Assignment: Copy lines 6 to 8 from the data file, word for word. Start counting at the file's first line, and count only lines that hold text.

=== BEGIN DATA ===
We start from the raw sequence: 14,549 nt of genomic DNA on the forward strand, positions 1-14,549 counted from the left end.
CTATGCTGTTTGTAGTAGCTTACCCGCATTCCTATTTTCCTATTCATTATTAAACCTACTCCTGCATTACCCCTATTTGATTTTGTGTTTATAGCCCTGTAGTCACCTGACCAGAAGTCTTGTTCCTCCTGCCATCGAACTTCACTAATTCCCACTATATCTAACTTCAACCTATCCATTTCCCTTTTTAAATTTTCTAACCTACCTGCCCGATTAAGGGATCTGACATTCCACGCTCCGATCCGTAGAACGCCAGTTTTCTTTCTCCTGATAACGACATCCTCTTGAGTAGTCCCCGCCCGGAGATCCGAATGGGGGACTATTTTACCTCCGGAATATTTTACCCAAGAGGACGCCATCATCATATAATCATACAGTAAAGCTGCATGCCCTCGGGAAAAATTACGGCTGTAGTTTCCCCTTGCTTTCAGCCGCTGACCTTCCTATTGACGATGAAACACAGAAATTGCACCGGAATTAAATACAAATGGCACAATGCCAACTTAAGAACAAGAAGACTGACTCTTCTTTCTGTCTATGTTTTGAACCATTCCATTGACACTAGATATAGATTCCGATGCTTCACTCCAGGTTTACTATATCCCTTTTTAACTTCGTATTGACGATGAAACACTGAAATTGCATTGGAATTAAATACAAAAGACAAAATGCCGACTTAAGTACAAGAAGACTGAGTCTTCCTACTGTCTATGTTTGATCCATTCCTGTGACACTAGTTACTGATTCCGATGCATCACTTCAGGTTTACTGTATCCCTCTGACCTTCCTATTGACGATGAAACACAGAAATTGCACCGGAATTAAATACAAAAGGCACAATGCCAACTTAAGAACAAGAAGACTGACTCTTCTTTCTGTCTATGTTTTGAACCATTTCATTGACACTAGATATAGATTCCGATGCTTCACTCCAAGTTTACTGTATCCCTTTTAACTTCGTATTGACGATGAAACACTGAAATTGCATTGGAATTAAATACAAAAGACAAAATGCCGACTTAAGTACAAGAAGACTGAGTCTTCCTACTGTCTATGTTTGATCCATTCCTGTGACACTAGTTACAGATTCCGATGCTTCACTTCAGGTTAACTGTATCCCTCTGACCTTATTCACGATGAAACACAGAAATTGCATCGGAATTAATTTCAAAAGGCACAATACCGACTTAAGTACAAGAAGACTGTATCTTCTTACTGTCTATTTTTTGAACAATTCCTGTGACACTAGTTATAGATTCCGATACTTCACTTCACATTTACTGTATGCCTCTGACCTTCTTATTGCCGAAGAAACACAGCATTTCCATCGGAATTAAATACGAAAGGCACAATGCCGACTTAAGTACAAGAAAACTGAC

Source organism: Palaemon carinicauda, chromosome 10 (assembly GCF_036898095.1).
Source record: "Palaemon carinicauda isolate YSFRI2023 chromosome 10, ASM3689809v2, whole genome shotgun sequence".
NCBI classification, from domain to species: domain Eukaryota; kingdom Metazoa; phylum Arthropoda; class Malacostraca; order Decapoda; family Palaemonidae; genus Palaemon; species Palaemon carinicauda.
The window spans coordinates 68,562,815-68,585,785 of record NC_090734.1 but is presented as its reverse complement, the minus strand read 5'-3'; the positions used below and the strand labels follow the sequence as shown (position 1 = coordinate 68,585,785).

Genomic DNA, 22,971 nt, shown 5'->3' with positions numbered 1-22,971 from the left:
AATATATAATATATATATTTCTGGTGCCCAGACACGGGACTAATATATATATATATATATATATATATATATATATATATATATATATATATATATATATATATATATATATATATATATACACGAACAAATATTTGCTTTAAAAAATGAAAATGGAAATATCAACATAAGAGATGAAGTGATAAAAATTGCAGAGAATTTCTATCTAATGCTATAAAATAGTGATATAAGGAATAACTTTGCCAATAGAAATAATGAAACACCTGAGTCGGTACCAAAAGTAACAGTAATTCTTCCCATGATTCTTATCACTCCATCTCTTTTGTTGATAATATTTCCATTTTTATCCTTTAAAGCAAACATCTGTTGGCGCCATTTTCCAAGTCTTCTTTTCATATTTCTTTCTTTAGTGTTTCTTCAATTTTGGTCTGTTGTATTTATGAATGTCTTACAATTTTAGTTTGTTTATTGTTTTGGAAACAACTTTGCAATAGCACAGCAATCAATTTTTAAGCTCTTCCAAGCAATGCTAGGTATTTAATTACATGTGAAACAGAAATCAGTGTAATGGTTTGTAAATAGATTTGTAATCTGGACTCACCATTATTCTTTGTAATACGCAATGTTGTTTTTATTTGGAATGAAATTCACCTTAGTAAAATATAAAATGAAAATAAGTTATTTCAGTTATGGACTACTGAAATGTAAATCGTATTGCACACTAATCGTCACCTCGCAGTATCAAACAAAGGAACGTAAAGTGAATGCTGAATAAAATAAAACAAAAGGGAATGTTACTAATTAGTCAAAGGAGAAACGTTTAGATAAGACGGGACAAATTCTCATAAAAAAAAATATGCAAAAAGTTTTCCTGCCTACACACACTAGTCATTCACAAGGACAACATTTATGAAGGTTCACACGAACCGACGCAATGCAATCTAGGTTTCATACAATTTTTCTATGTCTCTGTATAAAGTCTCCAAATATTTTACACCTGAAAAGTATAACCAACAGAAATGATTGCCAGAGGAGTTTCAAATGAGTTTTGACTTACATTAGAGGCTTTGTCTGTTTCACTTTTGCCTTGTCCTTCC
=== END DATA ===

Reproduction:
The window spans coordinates 68,562,815-68,585,785 of record NC_090734.1 but is presented as its reverse complement, the minus strand read 5'-3'; the positions used below and the strand labels follow the sequence as shown (position 1 = coordinate 68,585,785).

Genomic DNA, 22,971 nt, shown 5'->3' with positions numbered 1-22,971 from the left:
AATATATAATATATATATTTCTGGTGCCCAGACACGGGACTAATATATATATATATATATATATATATATATATATATATATATATATATATATATATATATATATATATATATATATATACACGAACAAATATTTGCTTTAAAAAATGAAAATGGAAATATCAACATAAGAGATGAAGTGATAAAAATTGCAGAGAATTTCTATCTAATGCTATAAAATAGTGATATAAGGAATAACTTTGCCAATAGAAATAATGAAACACCTGAGTCGGTACCAAAAGTAACAGTAATTCTTCCCATGATTCTTATCACTCCATCTCTTTTGTTGATAATATTTCCATTTTTATCCTTTAAAGCAAACATCTGTTGGCGCCATTTTCCAAGTCTTCTTTTCATATTTCTTTCTTTAGTGTTTCTTCAATTTTGGTCTGTTGTATTTATGAATGTCTTACAATTTTAGTTTGTTTATTGTTTTGGAAACAACTTTGCAATAGCACAGCAATCAATTTTTAAGCTCTTCCAAGCAATGCTAGGTATTTAATTACATGTGAAACAGAAATCAGTGTAATGGTTTGTAAATAGATTTGTAATCTGGACTCACCATTATTCTTTGTAATACGCAATGTTGTTTTTATTTGGAATGAAATTCACCTTAGTAAAATATAAAATGAAAATAAGTTATTTCAGTTATGGACTACTGAAATGTAAATCGTATTGCACACTAATCGTCACCTCGCAGTATCAAACAAAGGAACGTAAAGTGAATGCTGAATAAAATAAAACAAAAGGGAATGTTACTAATTAGTCAAAGGAGAAACGTTTAGATAAGACGGGACAAATTCTCATAAAAAAAAATATGCAAAAAGTTTTCCTGCCTACACACACTAGTCATTCACAAGGACAACATTTATGAAGGTTCACACGAACCGACGCAATGCAATCTAGGTTTCATACAATTTTTCTATGTCTCTGTATAAAGTCTCCAAATATTTTACACCTGAAAAGTATAACCAACAGAAATGATTGCCAGAGGAGTTTCAAATGAGTTTTGACTTACATTAGAGGCTTTGTCTGTTTCACTTTTGCCTTGTCCTTCC